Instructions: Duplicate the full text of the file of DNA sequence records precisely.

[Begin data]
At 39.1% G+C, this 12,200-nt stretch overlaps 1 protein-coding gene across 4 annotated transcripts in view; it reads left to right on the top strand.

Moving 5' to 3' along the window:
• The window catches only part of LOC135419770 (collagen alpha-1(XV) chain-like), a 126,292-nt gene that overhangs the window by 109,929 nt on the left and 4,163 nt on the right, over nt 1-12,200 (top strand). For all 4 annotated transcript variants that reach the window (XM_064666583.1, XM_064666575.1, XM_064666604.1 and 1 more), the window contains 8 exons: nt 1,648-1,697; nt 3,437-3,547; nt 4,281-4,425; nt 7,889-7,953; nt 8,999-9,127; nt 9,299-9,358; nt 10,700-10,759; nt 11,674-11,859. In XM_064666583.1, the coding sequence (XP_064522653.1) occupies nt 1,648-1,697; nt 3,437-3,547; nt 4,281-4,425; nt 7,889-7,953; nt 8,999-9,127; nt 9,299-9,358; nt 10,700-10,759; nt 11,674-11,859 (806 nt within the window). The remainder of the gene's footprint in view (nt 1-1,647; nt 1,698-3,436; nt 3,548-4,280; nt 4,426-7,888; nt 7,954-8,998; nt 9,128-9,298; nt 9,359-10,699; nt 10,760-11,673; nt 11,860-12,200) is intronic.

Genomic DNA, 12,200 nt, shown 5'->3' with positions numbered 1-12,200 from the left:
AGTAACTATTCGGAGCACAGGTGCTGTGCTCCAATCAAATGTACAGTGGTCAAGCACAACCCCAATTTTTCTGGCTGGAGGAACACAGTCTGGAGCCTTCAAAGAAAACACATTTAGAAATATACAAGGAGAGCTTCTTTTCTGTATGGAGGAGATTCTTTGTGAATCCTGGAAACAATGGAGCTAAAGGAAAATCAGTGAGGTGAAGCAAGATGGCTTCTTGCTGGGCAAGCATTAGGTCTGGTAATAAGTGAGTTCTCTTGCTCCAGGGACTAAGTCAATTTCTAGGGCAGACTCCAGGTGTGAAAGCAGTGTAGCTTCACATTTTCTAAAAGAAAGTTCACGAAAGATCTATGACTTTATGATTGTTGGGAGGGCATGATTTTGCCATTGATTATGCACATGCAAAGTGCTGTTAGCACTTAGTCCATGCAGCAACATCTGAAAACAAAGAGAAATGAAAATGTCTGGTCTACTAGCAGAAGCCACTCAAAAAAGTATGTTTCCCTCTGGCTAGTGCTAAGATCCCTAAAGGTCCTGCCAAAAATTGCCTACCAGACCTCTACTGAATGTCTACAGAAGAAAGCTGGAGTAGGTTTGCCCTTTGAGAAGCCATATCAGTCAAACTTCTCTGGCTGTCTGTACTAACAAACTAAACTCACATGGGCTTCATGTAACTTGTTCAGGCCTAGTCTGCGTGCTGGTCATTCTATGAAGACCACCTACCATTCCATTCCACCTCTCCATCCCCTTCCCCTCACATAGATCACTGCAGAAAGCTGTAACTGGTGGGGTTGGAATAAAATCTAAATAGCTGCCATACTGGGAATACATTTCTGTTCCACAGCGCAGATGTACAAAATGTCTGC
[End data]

At 39.1% G+C, this 12,200-nt stretch overlaps 1 protein-coding gene across 4 annotated transcripts in view; it reads left to right on the top strand.

Moving 5' to 3' along the window:
• The window catches only part of LOC135419770 (collagen alpha-1(XV) chain-like), a 126,292-nt gene that overhangs the window by 109,929 nt on the left and 4,163 nt on the right, over nt 1-12,200 (top strand). For all 4 annotated transcript variants that reach the window (XM_064666583.1, XM_064666575.1, XM_064666604.1 and 1 more), the window contains 8 exons: nt 1,648-1,697; nt 3,437-3,547; nt 4,281-4,425; nt 7,889-7,953; nt 8,999-9,127; nt 9,299-9,358; nt 10,700-10,759; nt 11,674-11,859. In XM_064666583.1, the coding sequence (XP_064522653.1) occupies nt 1,648-1,697; nt 3,437-3,547; nt 4,281-4,425; nt 7,889-7,953; nt 8,999-9,127; nt 9,299-9,358; nt 10,700-10,759; nt 11,674-11,859 (806 nt within the window). The remainder of the gene's footprint in view (nt 1-1,647; nt 1,698-3,436; nt 3,548-4,280; nt 4,426-7,888; nt 7,954-8,998; nt 9,128-9,298; nt 9,359-10,699; nt 10,760-11,673; nt 11,860-12,200) is intronic.

Genomic DNA, 12,200 nt, shown 5'->3' with positions numbered 1-12,200 from the left:
AGTAACTATTCGGAGCACAGGTGCTGTGCTCCAATCAAATGTACAGTGGTCAAGCACAACCCCAATTTTTCTGGCTGGAGGAACACAGTCTGGAGCCTTCAAAGAAAACACATTTAGAAATATACAAGGAGAGCTTCTTTTCTGTATGGAGGAGATTCTTTGTGAATCCTGGAAACAATGGAGCTAAAGGAAAATCAGTGAGGTGAAGCAAGATGGCTTCTTGCTGGGCAAGCATTAGGTCTGGTAATAAGTGAGTTCTCTTGCTCCAGGGACTAAGTCAATTTCTAGGGCAGACTCCAGGTGTGAAAGCAGTGTAGCTTCACATTTTCTAAAAGAAAGTTCACGAAAGATCTATGACTTTATGATTGTTGGGAGGGCATGATTTTGCCATTGATTATGCACATGCAAAGTGCTGTTAGCACTTAGTCCATGCAGCAACATCTGAAAACAAAGAGAAATGAAAATGTCTGGTCTACTAGCAGAAGCCACTCAAAAAAGTATGTTTCCCTCTGGCTAGTGCTAAGATCCCTAAAGGTCCTGCCAAAAATTGCCTACCAGACCTCTACTGAATGTCTACAGAAGAAAGCTGGAGTAGGTTTGCCCTTTGAGAAGCCATATCAGTCAAACTTCTCTGGCTGTCTGTACTAACAAACTAAACTCACATGGGCTTCATGTAACTTGTTCAGGCCTAGTCTGCGTGCTGGTCATTCTATGAAGACCACCTACCATTCCATTCCACCTCTCCATCCCCTTCCCCTCACATAGATCACTGCAGAAAGCTGTAACTGGTGGGGTTGGAATAAAATCTAAATAGCTGCCATACTGGGAATACATTTCTGTTCCACAGCGCAGATGTACAAAATGTCTGC